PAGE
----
I can’t overstate how cinematically beautiful Le Notti Bianche is. Lunchino Visconti shot the film entirely on elaborately built sets and paid truly stunning attention to the composition and lighting. It’s a testament to Visconti’s excellent direction, as well as the superb acting by both leads, that this movie can make you laugh out loud while still managing to be genuinely gut-wrenching. Le Notti Bianche is about the death of innocence, as told through two doomed romances. Natalia just embodies naiveté; from her pining and weeping to her clueless exclamations of friendship towards the obviously lovesick Mario. She’s too blinded by her own love to be objective about a situation that’s clearly questionable. But it's hard to be cynical about Natalia because she's just so damn innocent. She embodies that innocent “puppy love” phase most people go through but hopefully outgrow at a certain point.
Mario, on the other hand, is a symbol of hope and longing. Mario has been around the block enough to know Natalia is being naive, and yet he still manages to set himself up for failure. He could easily have fallen into an unsympathetic “nice guy” character, except for that one bit of character development where he blurts out about how he has no family, no friends and no consistency in his life. Mario confessing he spends so much time daydreaming that he forgets to live is truly an emotional gut punch. Suddenly it all comes together–Mario may know a bit more when it comes to dating but at the end of the day he's just as innocent as she is. He's the hope we don't grow out of and instead just bury and bury as we get older, in hopes that it either suffocates or miraculously comes true.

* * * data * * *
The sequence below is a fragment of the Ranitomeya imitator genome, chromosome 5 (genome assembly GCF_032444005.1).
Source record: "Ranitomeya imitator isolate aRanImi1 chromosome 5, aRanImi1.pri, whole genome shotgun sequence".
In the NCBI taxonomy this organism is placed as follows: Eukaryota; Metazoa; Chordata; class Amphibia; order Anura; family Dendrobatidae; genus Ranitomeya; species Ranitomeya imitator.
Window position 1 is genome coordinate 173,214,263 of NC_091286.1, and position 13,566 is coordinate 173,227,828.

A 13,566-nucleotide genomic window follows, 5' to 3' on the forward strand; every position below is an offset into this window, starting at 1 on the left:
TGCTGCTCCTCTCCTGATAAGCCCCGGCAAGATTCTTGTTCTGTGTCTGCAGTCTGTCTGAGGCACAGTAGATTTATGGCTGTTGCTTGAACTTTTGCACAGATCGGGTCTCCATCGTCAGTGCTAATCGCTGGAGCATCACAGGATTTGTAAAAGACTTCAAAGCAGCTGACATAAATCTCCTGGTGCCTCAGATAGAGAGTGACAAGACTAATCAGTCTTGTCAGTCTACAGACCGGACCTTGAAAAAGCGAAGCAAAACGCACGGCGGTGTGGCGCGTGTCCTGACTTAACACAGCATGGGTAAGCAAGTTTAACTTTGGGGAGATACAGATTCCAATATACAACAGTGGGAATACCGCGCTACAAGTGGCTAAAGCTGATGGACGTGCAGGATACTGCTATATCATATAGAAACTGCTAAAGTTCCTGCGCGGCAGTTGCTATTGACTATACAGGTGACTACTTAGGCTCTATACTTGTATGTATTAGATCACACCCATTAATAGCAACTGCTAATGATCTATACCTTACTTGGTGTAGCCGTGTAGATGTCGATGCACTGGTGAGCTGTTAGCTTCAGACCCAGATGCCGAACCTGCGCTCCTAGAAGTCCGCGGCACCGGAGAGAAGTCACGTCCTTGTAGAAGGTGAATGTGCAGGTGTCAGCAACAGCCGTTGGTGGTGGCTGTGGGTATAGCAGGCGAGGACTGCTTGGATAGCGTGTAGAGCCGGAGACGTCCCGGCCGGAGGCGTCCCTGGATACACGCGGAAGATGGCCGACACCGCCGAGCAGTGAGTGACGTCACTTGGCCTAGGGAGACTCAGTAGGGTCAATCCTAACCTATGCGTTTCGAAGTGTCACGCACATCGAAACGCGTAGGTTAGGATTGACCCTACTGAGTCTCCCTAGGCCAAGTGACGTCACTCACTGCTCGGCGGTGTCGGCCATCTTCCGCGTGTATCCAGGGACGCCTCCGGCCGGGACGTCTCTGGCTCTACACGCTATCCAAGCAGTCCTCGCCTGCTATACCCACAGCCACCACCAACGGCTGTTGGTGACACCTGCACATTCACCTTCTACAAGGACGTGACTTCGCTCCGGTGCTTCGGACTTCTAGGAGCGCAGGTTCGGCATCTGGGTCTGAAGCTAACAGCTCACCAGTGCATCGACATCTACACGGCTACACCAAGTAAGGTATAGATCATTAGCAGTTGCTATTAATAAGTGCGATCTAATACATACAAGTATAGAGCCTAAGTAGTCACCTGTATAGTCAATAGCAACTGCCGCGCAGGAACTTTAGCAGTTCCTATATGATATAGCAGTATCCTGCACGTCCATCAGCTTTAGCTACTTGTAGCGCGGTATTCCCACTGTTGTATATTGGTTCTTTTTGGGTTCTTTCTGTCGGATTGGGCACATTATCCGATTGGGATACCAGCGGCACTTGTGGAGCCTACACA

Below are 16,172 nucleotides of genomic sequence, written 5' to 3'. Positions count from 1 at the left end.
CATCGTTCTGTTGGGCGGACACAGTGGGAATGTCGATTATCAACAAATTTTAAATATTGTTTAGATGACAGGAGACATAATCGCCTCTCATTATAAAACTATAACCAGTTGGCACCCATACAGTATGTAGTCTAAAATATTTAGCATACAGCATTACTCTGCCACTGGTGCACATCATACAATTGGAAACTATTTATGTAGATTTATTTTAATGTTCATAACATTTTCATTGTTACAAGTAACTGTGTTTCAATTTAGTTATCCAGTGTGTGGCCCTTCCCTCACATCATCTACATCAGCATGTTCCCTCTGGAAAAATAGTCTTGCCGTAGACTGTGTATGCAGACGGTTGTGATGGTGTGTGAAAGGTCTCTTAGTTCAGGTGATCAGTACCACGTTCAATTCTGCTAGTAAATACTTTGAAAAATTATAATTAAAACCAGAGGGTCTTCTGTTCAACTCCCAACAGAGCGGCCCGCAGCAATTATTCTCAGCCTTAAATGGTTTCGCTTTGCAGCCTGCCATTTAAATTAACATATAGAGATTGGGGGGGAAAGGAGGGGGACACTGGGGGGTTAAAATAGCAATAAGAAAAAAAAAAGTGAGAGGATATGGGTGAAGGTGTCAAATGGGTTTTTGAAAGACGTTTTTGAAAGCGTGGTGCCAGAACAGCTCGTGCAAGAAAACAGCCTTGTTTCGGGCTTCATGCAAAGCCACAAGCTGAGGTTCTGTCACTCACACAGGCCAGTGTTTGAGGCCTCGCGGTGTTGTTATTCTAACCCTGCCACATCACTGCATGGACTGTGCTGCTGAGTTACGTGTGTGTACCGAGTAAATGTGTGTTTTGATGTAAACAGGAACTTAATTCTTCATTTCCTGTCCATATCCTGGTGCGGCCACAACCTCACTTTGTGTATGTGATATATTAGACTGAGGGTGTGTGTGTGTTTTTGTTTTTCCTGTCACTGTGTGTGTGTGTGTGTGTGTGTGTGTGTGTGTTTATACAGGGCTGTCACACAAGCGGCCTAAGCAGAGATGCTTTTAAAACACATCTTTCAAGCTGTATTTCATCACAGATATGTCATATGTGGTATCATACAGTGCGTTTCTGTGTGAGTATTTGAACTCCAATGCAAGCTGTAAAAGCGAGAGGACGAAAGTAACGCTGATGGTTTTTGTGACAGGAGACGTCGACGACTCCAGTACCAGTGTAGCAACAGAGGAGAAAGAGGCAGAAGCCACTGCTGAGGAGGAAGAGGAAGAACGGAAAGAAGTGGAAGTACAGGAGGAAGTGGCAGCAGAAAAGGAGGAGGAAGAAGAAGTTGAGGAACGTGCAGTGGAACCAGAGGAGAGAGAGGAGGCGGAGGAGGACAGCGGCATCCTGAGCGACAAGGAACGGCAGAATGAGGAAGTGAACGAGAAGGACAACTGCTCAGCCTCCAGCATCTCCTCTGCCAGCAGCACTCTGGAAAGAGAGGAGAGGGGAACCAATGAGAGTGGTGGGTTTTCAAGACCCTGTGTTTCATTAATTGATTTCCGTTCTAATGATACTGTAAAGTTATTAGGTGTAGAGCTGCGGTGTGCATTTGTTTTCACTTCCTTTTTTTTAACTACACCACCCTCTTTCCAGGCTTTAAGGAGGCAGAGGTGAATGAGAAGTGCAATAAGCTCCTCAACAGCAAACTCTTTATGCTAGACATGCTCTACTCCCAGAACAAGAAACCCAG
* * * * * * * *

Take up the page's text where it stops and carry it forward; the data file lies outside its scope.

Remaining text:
Visconti also crushes it with the symbolism in this film. When Mario takes Natalia to his special place under the bridge, his romantic moment is pointedly undercut by the hordes of homeless people sleeping there. It's the most damning symbolic moment of the entire film; Mario confessing he doesn't make any money but the strength of his love will make up for it, juxtaposed with people literally sleeping on the streets while it snows. The ending of the film is also shrouded in mystery and shadows. That we can barely see Jean Marais' face throughout, on top of his ominous “you don't know the trouble I'm in” that he confesses before he leaves, makes you realize Natalia’s inevitable marriage is most likely just as doomed. (Knowing that divorce wasn’t legal in Italy until the 1970s just piles on more weight to the situation.) The power of love only takes you so far.